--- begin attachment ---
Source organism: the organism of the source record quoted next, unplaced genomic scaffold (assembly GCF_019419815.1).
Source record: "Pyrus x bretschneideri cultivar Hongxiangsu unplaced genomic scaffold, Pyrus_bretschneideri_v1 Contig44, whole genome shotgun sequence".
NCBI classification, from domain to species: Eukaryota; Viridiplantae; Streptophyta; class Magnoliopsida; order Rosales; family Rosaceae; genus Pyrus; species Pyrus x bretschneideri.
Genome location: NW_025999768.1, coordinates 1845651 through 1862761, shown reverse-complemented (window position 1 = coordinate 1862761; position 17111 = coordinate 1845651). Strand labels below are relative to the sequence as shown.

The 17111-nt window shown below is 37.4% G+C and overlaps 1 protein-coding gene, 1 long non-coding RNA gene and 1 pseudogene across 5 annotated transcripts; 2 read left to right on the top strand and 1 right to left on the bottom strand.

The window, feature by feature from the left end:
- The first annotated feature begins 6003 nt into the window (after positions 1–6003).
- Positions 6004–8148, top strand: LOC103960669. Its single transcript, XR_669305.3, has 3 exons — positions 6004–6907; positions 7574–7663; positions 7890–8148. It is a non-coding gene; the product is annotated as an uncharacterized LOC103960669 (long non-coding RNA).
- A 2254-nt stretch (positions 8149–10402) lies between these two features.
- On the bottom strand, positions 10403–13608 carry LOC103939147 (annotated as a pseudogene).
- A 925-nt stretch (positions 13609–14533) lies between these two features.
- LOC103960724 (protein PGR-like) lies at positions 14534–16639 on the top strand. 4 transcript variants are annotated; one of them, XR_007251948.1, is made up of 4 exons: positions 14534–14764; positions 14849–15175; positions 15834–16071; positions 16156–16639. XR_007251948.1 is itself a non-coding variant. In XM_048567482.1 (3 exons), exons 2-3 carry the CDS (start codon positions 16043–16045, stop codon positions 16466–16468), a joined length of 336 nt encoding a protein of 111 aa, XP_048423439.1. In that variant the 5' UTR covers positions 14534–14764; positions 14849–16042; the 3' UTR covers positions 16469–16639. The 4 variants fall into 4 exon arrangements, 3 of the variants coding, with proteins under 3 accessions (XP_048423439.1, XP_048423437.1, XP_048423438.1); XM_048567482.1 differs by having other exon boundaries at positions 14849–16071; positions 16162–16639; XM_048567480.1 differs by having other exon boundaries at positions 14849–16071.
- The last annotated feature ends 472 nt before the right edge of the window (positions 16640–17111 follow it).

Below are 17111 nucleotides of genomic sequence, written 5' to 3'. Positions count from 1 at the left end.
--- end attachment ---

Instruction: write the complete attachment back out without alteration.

Source organism: the organism of the source record quoted next, unplaced genomic scaffold (assembly GCF_019419815.1).
Source record: "Pyrus x bretschneideri cultivar Hongxiangsu unplaced genomic scaffold, Pyrus_bretschneideri_v1 Contig44, whole genome shotgun sequence".
NCBI classification, from domain to species: Eukaryota; Viridiplantae; Streptophyta; class Magnoliopsida; order Rosales; family Rosaceae; genus Pyrus; species Pyrus x bretschneideri.
Genome location: NW_025999768.1, coordinates 1845651 through 1862761, shown reverse-complemented (window position 1 = coordinate 1862761; position 17111 = coordinate 1845651). Strand labels below are relative to the sequence as shown.

The 17111-nt window shown below is 37.4% G+C and overlaps 1 protein-coding gene, 1 long non-coding RNA gene and 1 pseudogene across 5 annotated transcripts; 2 read left to right on the top strand and 1 right to left on the bottom strand.

The window, feature by feature from the left end:
- The first annotated feature begins 6003 nt into the window (after positions 1–6003).
- Positions 6004–8148, top strand: LOC103960669. Its single transcript, XR_669305.3, has 3 exons — positions 6004–6907; positions 7574–7663; positions 7890–8148. It is a non-coding gene; the product is annotated as an uncharacterized LOC103960669 (long non-coding RNA).
- A 2254-nt stretch (positions 8149–10402) lies between these two features.
- On the bottom strand, positions 10403–13608 carry LOC103939147 (annotated as a pseudogene).
- A 925-nt stretch (positions 13609–14533) lies between these two features.
- LOC103960724 (protein PGR-like) lies at positions 14534–16639 on the top strand. 4 transcript variants are annotated; one of them, XR_007251948.1, is made up of 4 exons: positions 14534–14764; positions 14849–15175; positions 15834–16071; positions 16156–16639. XR_007251948.1 is itself a non-coding variant. In XM_048567482.1 (3 exons), exons 2-3 carry the CDS (start codon positions 16043–16045, stop codon positions 16466–16468), a joined length of 336 nt encoding a protein of 111 aa, XP_048423439.1. In that variant the 5' UTR covers positions 14534–14764; positions 14849–16042; the 3' UTR covers positions 16469–16639. The 4 variants fall into 4 exon arrangements, 3 of the variants coding, with proteins under 3 accessions (XP_048423439.1, XP_048423437.1, XP_048423438.1); XM_048567482.1 differs by having other exon boundaries at positions 14849–16071; positions 16162–16639; XM_048567480.1 differs by having other exon boundaries at positions 14849–16071.
- The last annotated feature ends 472 nt before the right edge of the window (positions 16640–17111 follow it).

Below are 17111 nucleotides of genomic sequence, written 5' to 3'. Positions count from 1 at the left end.